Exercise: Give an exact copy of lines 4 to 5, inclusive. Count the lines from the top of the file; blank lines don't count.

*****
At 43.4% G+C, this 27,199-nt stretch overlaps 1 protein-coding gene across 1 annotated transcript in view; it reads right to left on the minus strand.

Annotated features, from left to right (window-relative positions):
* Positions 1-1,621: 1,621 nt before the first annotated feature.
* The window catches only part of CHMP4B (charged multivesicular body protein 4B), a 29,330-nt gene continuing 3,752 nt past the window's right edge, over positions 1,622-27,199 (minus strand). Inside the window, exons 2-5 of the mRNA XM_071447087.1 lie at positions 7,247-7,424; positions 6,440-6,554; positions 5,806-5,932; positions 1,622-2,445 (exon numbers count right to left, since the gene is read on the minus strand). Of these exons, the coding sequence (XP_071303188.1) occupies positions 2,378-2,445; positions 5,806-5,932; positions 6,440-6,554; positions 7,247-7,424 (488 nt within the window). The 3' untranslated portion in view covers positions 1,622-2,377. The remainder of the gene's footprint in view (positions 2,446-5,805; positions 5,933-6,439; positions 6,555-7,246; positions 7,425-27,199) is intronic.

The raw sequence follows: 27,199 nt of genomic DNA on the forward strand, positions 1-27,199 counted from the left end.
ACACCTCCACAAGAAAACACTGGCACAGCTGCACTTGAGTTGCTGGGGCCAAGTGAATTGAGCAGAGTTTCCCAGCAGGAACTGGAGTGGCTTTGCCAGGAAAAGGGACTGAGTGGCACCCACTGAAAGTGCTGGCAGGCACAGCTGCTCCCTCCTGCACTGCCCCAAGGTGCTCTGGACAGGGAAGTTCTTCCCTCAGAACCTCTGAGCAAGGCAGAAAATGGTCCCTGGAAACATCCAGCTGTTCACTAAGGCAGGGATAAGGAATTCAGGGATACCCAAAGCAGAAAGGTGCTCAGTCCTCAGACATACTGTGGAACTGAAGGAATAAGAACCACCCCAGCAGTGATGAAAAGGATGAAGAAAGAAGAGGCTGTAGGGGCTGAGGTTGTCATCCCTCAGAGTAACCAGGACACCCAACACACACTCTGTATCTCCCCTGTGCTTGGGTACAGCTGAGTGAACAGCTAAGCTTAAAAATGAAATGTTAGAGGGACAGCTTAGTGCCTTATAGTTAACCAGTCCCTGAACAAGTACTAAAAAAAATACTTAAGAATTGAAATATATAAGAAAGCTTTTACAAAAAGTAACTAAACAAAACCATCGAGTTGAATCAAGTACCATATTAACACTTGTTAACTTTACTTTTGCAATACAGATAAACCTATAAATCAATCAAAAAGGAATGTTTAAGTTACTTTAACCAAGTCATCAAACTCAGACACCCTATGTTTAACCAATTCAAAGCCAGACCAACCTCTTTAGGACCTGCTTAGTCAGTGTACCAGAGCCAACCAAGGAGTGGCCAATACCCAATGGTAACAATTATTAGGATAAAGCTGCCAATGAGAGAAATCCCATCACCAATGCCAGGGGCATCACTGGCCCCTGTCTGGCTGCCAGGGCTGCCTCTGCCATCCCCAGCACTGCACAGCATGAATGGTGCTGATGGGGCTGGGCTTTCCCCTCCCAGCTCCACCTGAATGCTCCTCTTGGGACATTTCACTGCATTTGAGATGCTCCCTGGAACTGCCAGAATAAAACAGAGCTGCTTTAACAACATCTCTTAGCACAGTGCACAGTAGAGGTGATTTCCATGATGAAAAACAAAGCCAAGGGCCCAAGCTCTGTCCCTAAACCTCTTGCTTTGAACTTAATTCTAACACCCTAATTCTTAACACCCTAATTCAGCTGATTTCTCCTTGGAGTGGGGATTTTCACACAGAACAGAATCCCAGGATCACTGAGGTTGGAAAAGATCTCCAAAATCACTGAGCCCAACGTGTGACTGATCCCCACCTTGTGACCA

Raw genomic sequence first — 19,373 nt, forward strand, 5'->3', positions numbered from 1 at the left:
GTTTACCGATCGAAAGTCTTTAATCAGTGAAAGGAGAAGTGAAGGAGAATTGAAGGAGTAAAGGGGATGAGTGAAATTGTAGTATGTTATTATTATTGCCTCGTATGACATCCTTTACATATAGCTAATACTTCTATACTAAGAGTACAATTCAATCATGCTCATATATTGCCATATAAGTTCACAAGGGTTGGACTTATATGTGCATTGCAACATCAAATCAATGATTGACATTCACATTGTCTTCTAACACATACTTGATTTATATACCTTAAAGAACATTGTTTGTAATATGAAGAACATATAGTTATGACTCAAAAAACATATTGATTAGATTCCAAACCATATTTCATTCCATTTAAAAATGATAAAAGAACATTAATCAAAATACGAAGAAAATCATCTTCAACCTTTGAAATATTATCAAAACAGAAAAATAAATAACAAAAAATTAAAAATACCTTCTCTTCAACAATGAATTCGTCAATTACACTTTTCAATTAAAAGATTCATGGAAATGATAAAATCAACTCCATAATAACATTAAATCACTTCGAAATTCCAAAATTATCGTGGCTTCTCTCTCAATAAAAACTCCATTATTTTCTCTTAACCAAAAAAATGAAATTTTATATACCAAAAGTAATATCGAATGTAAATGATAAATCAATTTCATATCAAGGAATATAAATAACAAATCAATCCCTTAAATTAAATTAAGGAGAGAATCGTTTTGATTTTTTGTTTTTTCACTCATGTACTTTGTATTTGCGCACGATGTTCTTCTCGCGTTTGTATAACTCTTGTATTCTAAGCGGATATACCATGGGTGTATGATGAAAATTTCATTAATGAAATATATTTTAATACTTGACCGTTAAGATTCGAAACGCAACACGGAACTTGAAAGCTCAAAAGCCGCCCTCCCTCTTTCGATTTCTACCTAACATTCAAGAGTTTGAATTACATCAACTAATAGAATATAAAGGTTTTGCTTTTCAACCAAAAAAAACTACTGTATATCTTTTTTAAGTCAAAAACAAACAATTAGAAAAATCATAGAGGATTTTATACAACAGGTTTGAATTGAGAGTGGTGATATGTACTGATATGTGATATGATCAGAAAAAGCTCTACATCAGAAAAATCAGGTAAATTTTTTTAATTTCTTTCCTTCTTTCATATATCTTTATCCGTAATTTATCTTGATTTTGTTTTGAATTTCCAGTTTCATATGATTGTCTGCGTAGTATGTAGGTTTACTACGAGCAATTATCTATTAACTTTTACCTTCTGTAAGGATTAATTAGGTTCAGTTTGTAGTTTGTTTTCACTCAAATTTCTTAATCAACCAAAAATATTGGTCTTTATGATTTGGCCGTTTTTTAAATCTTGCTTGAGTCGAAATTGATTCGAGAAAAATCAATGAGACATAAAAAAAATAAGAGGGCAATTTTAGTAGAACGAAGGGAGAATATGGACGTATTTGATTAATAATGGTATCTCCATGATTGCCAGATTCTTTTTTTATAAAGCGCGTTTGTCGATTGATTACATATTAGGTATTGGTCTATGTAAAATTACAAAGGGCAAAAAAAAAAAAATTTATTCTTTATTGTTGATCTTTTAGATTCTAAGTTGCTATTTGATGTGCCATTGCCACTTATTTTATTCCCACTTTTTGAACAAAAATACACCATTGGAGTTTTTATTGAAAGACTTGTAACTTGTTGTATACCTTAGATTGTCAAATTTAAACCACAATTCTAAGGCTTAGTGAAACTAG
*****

* The window catches only part of CHMP4B (charged multivesicular body protein 4B), a 29,330-nt gene continuing 3,752 nt past the window's right edge, over positions 1,622-27,199 (minus strand). Inside the window, exons 2-5 of the mRNA XM_071447087.1 lie at positions 7,247-7,424; positions 6,440-6,554; positions 5,806-5,932; positions 1,622-2,445 (exon numbers count right to left, since the gene is read on the minus strand). Of these exons, the coding sequence (XP_071303188.1) occupies positions 2,378-2,445; positions 5,806-5,932; positions 6,440-6,554; positions 7,247-7,424 (488 nt within the window). The 3' untranslated portion in view covers positions 1,622-2,377. The remainder of the gene's footprint in view (positions 2,446-5,805; positions 5,933-6,439; positions 6,555-7,246; positions 7,425-27,199) is intronic.

The raw sequence follows: 27,199 nt of genomic DNA on the forward strand, positions 1-27,199 counted from the left end.